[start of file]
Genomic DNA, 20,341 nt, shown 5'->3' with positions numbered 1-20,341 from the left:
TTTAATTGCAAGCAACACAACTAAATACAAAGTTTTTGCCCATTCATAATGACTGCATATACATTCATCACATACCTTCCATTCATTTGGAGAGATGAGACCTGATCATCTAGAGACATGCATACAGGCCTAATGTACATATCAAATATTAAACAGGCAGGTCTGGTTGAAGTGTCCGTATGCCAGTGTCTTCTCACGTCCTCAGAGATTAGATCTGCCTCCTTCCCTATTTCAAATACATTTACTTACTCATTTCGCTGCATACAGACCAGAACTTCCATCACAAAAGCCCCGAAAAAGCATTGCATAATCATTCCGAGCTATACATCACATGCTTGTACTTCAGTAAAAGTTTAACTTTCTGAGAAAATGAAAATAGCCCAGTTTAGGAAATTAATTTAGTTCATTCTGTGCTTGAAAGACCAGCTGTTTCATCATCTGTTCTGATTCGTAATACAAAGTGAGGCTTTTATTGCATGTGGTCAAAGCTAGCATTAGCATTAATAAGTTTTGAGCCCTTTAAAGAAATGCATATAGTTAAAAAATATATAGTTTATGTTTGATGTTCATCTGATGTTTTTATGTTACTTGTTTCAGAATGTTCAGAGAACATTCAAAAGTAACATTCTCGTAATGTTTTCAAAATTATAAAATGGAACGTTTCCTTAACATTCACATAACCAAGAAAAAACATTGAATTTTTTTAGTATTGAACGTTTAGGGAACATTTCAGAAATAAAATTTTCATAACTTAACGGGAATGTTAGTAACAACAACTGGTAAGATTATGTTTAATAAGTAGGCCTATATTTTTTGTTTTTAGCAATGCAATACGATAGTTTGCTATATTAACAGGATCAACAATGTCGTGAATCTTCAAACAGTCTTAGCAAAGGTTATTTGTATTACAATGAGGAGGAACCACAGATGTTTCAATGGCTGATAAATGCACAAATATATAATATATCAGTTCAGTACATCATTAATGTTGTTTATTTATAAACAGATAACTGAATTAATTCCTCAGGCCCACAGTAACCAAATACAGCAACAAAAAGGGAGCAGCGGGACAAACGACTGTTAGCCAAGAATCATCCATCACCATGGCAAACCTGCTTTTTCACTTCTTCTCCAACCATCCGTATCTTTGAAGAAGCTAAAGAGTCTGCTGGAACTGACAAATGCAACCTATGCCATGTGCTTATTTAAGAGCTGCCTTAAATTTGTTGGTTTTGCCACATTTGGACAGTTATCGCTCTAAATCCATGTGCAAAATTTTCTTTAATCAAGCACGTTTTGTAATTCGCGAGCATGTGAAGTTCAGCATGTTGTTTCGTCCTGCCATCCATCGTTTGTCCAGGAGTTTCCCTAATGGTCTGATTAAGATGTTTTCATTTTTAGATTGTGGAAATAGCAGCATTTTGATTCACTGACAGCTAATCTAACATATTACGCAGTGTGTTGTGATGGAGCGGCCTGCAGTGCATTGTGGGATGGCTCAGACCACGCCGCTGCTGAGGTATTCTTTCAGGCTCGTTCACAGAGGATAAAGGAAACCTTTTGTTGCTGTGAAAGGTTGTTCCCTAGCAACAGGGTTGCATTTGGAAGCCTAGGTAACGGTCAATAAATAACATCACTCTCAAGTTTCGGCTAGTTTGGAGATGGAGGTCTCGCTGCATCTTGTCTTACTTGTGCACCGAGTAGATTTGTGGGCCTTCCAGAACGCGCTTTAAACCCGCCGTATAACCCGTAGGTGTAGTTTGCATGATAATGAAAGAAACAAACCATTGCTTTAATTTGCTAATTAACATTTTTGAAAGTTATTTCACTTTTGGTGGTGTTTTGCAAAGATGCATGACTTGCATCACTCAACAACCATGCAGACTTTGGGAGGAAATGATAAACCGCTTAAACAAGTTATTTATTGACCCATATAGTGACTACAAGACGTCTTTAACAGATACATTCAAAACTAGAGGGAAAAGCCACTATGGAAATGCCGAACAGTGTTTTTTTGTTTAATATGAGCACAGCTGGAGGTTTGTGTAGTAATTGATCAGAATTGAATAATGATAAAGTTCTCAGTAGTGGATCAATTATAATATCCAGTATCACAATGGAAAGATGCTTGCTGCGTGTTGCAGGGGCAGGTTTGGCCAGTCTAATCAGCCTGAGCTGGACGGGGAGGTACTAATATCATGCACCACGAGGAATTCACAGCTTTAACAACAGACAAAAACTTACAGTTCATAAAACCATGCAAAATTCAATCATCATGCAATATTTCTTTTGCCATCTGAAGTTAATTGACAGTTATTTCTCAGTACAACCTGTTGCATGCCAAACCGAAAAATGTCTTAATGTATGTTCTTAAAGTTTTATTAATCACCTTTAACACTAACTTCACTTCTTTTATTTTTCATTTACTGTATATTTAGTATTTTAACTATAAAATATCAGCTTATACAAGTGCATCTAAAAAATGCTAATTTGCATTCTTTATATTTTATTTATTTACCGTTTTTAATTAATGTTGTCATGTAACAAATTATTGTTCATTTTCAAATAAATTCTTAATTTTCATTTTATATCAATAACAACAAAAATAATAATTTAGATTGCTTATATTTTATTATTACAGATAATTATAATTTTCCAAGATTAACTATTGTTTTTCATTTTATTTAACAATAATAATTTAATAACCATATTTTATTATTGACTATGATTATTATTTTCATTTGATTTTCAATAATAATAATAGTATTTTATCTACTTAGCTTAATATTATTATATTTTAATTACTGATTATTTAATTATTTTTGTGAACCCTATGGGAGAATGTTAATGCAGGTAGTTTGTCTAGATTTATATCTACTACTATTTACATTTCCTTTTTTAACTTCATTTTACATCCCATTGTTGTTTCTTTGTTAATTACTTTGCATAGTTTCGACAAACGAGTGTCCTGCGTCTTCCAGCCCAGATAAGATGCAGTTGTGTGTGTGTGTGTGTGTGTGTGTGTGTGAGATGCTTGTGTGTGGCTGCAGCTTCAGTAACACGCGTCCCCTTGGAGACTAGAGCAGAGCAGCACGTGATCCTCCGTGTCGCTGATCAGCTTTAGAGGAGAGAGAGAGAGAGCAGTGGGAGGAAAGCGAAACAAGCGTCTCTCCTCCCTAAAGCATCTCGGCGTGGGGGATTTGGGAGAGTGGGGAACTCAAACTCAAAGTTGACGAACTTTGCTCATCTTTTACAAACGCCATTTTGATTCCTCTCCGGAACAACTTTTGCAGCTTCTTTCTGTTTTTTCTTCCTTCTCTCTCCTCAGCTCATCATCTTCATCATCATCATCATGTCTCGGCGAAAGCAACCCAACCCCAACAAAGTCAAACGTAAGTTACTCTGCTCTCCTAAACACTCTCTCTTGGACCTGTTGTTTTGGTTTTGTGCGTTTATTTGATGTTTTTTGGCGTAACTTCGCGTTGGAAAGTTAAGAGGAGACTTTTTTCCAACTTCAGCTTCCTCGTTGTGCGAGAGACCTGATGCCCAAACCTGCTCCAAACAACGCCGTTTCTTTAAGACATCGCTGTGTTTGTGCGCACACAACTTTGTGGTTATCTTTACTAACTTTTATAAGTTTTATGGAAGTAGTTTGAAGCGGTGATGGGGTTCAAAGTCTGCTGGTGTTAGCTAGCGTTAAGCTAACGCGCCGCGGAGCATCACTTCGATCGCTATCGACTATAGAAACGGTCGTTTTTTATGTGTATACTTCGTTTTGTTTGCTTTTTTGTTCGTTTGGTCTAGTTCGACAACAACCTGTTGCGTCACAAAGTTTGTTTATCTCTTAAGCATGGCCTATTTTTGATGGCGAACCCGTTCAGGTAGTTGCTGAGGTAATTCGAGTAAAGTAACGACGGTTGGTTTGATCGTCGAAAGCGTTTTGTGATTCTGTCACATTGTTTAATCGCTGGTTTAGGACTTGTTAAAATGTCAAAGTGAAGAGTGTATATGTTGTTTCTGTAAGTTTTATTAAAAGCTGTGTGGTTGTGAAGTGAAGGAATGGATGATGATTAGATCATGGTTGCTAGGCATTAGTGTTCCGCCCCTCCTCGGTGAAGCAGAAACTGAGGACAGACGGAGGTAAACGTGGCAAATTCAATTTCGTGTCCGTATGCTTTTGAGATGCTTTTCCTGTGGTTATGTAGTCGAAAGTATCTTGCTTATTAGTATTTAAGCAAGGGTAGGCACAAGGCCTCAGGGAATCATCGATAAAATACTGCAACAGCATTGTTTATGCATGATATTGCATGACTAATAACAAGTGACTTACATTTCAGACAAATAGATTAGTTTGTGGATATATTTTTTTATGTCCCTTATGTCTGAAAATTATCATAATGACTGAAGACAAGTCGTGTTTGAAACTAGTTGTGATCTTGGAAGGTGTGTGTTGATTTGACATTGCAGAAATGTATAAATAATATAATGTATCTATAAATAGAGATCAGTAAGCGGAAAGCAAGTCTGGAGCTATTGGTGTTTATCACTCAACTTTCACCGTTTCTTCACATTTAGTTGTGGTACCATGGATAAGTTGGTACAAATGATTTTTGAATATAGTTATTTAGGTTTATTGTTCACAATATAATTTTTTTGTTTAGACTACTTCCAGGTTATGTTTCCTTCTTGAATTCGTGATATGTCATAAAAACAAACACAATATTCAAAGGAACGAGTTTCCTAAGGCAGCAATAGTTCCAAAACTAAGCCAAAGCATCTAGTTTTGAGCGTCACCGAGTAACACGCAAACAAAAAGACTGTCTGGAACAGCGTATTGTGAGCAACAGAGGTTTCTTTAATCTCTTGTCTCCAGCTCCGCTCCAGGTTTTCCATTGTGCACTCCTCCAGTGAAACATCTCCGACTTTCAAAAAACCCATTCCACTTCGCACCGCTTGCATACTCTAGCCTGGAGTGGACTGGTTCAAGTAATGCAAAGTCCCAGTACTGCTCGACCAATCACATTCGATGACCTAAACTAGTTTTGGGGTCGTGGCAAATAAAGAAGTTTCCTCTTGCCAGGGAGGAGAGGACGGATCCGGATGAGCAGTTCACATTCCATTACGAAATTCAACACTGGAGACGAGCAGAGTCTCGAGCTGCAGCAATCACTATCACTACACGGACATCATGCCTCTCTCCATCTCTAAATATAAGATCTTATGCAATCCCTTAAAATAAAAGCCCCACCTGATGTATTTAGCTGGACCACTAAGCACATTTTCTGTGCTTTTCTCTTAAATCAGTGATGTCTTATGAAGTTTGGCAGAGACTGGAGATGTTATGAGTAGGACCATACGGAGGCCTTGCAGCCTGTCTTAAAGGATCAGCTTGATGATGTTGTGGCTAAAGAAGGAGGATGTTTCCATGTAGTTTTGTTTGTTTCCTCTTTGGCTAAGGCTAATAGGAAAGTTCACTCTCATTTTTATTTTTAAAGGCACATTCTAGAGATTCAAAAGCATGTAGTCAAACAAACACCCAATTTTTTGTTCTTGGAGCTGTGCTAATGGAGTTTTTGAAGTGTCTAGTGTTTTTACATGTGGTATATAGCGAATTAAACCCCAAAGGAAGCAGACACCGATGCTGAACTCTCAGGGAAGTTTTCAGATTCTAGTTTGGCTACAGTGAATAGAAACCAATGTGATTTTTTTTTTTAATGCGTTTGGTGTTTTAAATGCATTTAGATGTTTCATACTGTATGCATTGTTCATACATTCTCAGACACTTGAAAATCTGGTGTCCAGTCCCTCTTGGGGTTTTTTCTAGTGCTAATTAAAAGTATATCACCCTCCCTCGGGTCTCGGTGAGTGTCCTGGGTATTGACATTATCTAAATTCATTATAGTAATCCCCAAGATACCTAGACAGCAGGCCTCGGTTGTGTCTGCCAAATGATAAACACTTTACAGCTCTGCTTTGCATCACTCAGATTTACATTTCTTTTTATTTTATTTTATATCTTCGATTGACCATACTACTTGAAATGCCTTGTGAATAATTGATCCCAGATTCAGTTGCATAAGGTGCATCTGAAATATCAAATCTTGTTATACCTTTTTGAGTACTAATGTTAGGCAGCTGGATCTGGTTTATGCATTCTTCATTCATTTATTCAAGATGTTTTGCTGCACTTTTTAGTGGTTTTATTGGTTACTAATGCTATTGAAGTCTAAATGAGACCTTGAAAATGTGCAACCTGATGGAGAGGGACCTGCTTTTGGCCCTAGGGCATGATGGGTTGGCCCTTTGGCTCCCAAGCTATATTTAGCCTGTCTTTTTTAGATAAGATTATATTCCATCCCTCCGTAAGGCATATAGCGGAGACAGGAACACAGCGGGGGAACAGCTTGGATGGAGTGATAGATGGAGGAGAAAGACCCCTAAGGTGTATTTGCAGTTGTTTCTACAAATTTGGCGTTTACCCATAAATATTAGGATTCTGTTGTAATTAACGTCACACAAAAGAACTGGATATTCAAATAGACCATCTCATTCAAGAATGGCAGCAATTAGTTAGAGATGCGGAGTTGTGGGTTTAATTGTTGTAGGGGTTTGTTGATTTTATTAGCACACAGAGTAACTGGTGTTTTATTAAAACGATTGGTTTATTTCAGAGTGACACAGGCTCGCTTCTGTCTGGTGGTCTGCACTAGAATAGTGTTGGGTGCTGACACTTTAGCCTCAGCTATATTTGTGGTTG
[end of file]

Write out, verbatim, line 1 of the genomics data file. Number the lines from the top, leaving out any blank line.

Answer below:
Genomic DNA, 20,341 nt, shown 5'->3' with positions numbered 1-20,341 from the left: